In a study led by neurologist Dr. Abdel Ennaceur, from the University of Sunderland, UK, researchers have demonstrated that standard exposure to low level infrared light, emitted from a helmet-like device invented by Dr Gordon Dougal, Director, Virulite, could improve the learning performance and cognitive function of the brain. The researchers expect that further research in the area could help in the treatment of Alzheimer disease, the most common form of dementia.
The data submitted by the researchers state that a mere 10-minute daily exposure to 1072nm of infrared radiation for four weeks could improve the cognitive function and reverse the effects of dementia and memory loss. Also, the low levels of radiation, which is similar to what is naturally present in sunlight, was deemed to be safe. The infrared therapy was earlier used by Dr. Dougal for the treatment of cold sores, and a clinical trial in humans is expected shortly.
Griebe et al (Neuroscience Letters, 2007) had compared the sensitivity and specificity of Fourier-transformed infrared (FT-IR) spectroscopy with the standard measurement of cerebrospinal fluid (CSF) Tau and Î²-amyloid1â€“42 proteins for the diagnosis of Alzheimer disease. They studied 71 Alzheimer patients characterized by an increased Tau protein and a decreased Î²-Amyloid1â€“42 in the cerebrospinal fluid, and 66 controls. Healthy subjects were distinguished from diseased ones by the combined quotient of tau/Î²-amyloid1â€“42 with 99% sensitivity and 86% specificity. The artificial neural network developed for automatic diagnostic analysis could discrete FT-IR spectroscopy data with 88.5% sensitivity and 80% specificity. The researchers concluded that the novel FT-IR spectroscopy is cost-effective and easy to perform, with diagnostic sensitivity and specificity comparable to pathological CSF analysis.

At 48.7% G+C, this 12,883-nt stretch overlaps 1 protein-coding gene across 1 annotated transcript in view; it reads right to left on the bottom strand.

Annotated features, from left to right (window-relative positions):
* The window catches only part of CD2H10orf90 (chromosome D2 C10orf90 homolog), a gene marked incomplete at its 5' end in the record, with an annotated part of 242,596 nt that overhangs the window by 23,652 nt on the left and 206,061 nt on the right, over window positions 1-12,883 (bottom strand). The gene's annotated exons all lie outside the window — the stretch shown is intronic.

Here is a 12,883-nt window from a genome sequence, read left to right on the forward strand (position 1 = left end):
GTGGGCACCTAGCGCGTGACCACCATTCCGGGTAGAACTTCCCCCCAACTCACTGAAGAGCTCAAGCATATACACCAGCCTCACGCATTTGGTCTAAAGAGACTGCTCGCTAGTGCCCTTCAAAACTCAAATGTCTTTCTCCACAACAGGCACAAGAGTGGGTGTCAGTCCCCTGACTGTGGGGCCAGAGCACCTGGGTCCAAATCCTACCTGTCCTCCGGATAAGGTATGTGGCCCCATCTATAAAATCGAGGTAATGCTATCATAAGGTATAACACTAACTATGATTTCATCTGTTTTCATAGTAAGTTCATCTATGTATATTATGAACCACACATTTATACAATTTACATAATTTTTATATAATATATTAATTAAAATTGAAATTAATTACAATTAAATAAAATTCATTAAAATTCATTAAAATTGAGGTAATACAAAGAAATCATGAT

According to a report by the Alzheimer’s Association, in America, every 72 seconds, one person develops Alzheimer disease (AD). AD is a progressive neurodegenerative disease, characterized by the presence of amyloid plaques and neurofibrillary tangles (tangled bundles of fibers) in the brain. In 2007, approximately 5.1 million Americans were diagnosed with Alzheimer disease, including 4.9 million people of age 65 years and above. Some of the symptoms of the disease includes loss of memory, confusion, restlessness, mood swings, and loss of concentration. Due to its similarities with the symptoms of normal aging, early detection of the diseased condition is often overlooked. In due course, Alzheimer disease results in a total loss of cognition, individuality, and functional ability.
Currently available drugs such as tacrine (CognexÂ® | Sciele Pharma), Donepezil (AriceptÂ® | Eisai), rivastigmine (ExelonÂ® | Novartis), and galantamine (RazadyneÂ® | Ortho-McNeil Neurologics), and memantine (NamendaÂ® | Forest Pharmaceuticals) are used for managing the symptoms of Alzheimers, rather than controlling the disease.
The current study appears to be a breakthrough in developing a treatment option for Alzheimer disease that can slow down the progress of the disease as well as reverse the disease symptoms by stimulating the cells to repair the damage that results in loss of memory and other neurological impairments.
1. New research could help reverse the biological clock for dementia patients. News. University of Sunderland. Last accessed on January 29, 2008.
2. Griebe M, Daffertshofer M, Stroick M, et al. Infrared spectroscopy: A new diagnostic tool in Alzheimer disease. Neuroscience Letters. 2007 Jun 8;420(1):29-33.